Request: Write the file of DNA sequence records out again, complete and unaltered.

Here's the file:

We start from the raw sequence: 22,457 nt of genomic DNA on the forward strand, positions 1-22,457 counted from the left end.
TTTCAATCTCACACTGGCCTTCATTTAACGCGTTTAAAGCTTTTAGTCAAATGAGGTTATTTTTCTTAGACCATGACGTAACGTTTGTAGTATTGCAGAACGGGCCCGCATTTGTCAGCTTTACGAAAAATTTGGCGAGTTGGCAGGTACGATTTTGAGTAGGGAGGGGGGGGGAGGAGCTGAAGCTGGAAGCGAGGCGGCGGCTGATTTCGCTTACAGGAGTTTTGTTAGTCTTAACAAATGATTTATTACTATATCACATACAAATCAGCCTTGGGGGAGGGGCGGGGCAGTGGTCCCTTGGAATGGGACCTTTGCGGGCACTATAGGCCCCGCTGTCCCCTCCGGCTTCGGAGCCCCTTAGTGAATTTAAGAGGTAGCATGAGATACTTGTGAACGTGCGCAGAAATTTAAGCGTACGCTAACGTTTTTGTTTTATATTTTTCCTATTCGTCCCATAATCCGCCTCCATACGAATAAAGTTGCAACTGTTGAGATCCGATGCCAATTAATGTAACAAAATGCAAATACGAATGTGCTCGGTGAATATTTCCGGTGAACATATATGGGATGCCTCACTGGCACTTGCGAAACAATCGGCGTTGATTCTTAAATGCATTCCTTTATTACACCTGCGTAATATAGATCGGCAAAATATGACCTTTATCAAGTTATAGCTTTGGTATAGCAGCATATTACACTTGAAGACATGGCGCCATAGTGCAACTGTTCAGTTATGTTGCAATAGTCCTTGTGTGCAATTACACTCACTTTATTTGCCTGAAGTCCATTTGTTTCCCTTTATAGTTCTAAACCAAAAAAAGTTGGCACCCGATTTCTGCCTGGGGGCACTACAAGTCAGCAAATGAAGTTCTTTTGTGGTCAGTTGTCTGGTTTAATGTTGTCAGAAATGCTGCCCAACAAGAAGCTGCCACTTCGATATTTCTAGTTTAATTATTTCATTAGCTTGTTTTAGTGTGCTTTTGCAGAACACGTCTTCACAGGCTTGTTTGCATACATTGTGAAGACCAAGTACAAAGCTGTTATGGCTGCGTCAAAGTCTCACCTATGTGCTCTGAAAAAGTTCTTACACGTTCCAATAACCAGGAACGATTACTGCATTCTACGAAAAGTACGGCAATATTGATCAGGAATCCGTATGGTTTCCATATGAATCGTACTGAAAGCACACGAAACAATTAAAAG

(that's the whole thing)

We start from the raw sequence: 22,457 nt of genomic DNA on the forward strand, positions 1-22,457 counted from the left end.
TTTCAATCTCACACTGGCCTTCATTTAACGCGTTTAAAGCTTTTAGTCAAATGAGGTTATTTTTCTTAGACCATGACGTAACGTTTGTAGTATTGCAGAACGGGCCCGCATTTGTCAGCTTTACGAAAAATTTGGCGAGTTGGCAGGTACGATTTTGAGTAGGGAGGGGGGGGGAGGAGCTGAAGCTGGAAGCGAGGCGGCGGCTGATTTCGCTTACAGGAGTTTTGTTAGTCTTAACAAATGATTTATTACTATATCACATACAAATCAGCCTTGGGGGAGGGGCGGGGCAGTGGTCCCTTGGAATGGGACCTTTGCGGGCACTATAGGCCCCGCTGTCCCCTCCGGCTTCGGAGCCCCTTAGTGAATTTAAGAGGTAGCATGAGATACTTGTGAACGTGCGCAGAAATTTAAGCGTACGCTAACGTTTTTGTTTTATATTTTTCCTATTCGTCCCATAATCCGCCTCCATACGAATAAAGTTGCAACTGTTGAGATCCGATGCCAATTAATGTAACAAAATGCAAATACGAATGTGCTCGGTGAATATTTCCGGTGAACATATATGGGATGCCTCACTGGCACTTGCGAAACAATCGGCGTTGATTCTTAAATGCATTCCTTTATTACACCTGCGTAATATAGATCGGCAAAATATGACCTTTATCAAGTTATAGCTTTGGTATAGCAGCATATTACACTTGAAGACATGGCGCCATAGTGCAACTGTTCAGTTATGTTGCAATAGTCCTTGTGTGCAATTACACTCACTTTATTTGCCTGAAGTCCATTTGTTTCCCTTTATAGTTCTAAACCAAAAAAAGTTGGCACCCGATTTCTGCCTGGGGGCACTACAAGTCAGCAAATGAAGTTCTTTTGTGGTCAGTTGTCTGGTTTAATGTTGTCAGAAATGCTGCCCAACAAGAAGCTGCCACTTCGATATTTCTAGTTTAATTATTTCATTAGCTTGTTTTAGTGTGCTTTTGCAGAACACGTCTTCACAGGCTTGTTTGCATACATTGTGAAGACCAAGTACAAAGCTGTTATGGCTGCGTCAAAGTCTCACCTATGTGCTCTGAAAAAGTTCTTACACGTTCCAATAACCAGGAACGATTACTGCATTCTACGAAAAGTACGGCAATATTGATCAGGAATCCGTATGGTTTCCATATGAATCGTACTGAAAGCACACGAAACAATTAAAAG